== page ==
According to Glassnode, looking at the number of new addresses joining the bitcoin network we can see huge adoption waves during the bull run in 2017. After a slight dip during the crypto winter, those numbers have since recovered and we are now looking at approximately 560K new addresses connecting to the bitcoin network every day.

What is behind the increasing bitcoin adoption rate?

While the 2017 bull run was mostly driven by retailers and speculation, the current bull run is being moved by institutional and corporate interest. Some of the most prominent companies publicly getting into bitcoin include MicroStrategy, Square, Galaxy Digital Holdings, Hut 8 Mining, Voyager Digital, Tesla, together with a growing list of successful investors and newly created financial products such as ETFs.

During the severe and long crypto winter following the bull run of 2017, many Big Finance players had ruled out ever getting into BTC citing it was nothing more than a Ponzi scheme. Now that bitcoin is well beyond recovering and fully flourishing, many early detractors have since taken a new position saying the coin certainly does have some merit as a hedge against inflation and is increasingly looking like the new age digital gold.

The founder of Galaxy Digital, Michael Novogratz, now believes that BTC is on the way to hitting $100,000 by the end of 2021 and he’s not the only one. The Stock-to-Flow model popularized by a prominent analyst called PlanB projects similar price levels, and the model’s prediction for 2020 was spot on.

Bitcoin is on the road to hitting the next price target and this in itself is driving further adoption. Corporations that are looking for ways to preserve wealth in better ways than cash balances could don’t want to join the BTC train too late, so they are piling on. That in turn leads more existing crypto traders to buy BTC, as well as introduce the concept to new people as they read news articles about more companies buying bitcoin.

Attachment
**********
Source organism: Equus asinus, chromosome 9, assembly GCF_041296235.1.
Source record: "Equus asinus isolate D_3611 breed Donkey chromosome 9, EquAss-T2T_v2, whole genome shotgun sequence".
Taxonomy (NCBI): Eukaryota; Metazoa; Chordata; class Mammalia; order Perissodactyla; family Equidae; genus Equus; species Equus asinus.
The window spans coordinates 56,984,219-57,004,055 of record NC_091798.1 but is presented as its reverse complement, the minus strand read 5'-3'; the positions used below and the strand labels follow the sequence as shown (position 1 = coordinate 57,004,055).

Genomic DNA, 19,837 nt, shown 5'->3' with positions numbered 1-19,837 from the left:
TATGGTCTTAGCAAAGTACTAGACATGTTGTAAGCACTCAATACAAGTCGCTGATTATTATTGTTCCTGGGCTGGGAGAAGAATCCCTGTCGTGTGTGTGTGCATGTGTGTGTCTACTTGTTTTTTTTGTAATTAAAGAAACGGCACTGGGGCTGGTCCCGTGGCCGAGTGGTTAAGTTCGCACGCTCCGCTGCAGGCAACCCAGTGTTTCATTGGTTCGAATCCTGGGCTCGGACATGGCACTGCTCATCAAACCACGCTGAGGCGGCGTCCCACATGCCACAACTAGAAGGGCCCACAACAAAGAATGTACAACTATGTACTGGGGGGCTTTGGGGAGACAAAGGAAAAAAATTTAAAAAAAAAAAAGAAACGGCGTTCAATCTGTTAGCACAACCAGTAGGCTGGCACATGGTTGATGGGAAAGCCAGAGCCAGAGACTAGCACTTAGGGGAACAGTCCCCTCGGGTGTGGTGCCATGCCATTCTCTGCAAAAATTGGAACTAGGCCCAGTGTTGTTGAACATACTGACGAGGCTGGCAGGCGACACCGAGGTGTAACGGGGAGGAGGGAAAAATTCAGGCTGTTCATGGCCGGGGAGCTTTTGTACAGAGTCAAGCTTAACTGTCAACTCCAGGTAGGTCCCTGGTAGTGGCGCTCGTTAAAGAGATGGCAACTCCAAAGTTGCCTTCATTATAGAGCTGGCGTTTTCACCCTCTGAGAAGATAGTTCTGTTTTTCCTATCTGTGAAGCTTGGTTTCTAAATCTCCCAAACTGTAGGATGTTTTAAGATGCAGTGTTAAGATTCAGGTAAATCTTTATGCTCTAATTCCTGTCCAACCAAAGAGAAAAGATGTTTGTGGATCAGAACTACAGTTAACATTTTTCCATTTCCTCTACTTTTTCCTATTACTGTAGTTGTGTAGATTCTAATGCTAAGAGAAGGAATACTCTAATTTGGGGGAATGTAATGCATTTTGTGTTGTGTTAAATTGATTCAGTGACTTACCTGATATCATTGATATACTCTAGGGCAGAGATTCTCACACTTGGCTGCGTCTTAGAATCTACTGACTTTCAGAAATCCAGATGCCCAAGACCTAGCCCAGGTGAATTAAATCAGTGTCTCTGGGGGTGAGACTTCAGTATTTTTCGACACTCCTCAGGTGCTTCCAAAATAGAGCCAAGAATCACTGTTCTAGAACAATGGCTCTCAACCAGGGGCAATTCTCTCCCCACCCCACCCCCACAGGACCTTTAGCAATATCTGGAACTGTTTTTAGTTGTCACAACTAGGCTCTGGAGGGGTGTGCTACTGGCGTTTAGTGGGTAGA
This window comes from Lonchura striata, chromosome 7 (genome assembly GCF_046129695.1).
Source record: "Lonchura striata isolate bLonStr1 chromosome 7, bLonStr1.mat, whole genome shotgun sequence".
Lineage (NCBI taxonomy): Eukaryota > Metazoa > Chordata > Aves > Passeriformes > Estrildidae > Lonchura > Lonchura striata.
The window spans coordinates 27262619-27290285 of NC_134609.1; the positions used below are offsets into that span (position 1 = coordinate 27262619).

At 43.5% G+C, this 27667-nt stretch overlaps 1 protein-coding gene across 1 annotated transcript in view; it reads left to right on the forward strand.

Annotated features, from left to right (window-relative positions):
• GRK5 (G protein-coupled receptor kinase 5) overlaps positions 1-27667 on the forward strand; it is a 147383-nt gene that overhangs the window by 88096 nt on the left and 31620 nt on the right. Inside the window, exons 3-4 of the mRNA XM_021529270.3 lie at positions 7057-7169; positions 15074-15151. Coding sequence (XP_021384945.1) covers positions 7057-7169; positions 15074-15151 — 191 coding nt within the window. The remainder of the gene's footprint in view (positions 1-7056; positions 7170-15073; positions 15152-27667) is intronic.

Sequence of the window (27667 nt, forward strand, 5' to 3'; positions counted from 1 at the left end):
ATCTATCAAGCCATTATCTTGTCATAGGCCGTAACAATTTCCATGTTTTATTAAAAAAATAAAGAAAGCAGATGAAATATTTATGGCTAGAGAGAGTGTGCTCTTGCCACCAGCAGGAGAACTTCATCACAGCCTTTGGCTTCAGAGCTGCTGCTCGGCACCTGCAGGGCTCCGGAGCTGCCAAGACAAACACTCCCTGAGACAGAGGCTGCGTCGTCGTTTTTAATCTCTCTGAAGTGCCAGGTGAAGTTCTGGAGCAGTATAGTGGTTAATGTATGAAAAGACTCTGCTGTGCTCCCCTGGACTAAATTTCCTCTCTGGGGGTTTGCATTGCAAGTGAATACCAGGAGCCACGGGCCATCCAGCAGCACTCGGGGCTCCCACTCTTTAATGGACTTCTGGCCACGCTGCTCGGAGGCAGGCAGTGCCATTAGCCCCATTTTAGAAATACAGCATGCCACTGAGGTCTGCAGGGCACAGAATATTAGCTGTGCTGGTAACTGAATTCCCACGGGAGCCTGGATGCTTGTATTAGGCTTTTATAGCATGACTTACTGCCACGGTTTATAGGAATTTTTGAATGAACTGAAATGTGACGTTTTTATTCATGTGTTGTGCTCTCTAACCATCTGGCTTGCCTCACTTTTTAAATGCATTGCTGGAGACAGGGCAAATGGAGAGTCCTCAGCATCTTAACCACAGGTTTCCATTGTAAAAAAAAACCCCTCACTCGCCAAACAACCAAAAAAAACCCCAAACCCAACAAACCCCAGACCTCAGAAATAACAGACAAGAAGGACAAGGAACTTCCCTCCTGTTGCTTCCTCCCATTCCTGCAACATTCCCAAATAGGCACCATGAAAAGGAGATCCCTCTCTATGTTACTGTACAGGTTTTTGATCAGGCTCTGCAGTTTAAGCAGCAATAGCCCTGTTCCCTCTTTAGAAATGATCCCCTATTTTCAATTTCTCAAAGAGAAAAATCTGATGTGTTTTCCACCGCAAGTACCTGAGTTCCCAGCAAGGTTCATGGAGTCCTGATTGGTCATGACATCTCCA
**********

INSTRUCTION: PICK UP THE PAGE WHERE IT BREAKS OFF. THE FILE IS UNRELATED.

Where are we in the adoption cycle?

You are reading this article. That means you at least already know the basics of bitcoin, likely with a few sats stuffed under the mattress. That also means you likely know quite a few people that know about bitcoin, and have bought some in the last few years. But don’t be fooled. Bitcoin is nowhere near mainstream adoption levels on par with tablets, smartphones or even wearables.

Looking at the specific adoption cycle of any technology, the model below explains how and at what rate new ideas and technologies spread according to communications professor Everett Rogers. The categories of adopters are innovators, early adopters, early majority, late majority, and laggards. The yellow line is the so-called S-Curve you will have probably read about whenever reading about bitcoin adoption. We are on the threshold between Early Adopters and Early Majority.

If you believe bitcoin could be the next generation digital gold, you are in the minority. Not because we have information that undeniably proves that statement wrong and only a few people believe it nonetheless. But rather because there are many, many people that still need to get into bitcoin properly, understand what it means and how they can tap into its staggering growth potential. It’s good news for early investors and the patient ones among us. Once bitcoin is the new gold, outsized gains will diminish and gold-like returns will be the norm.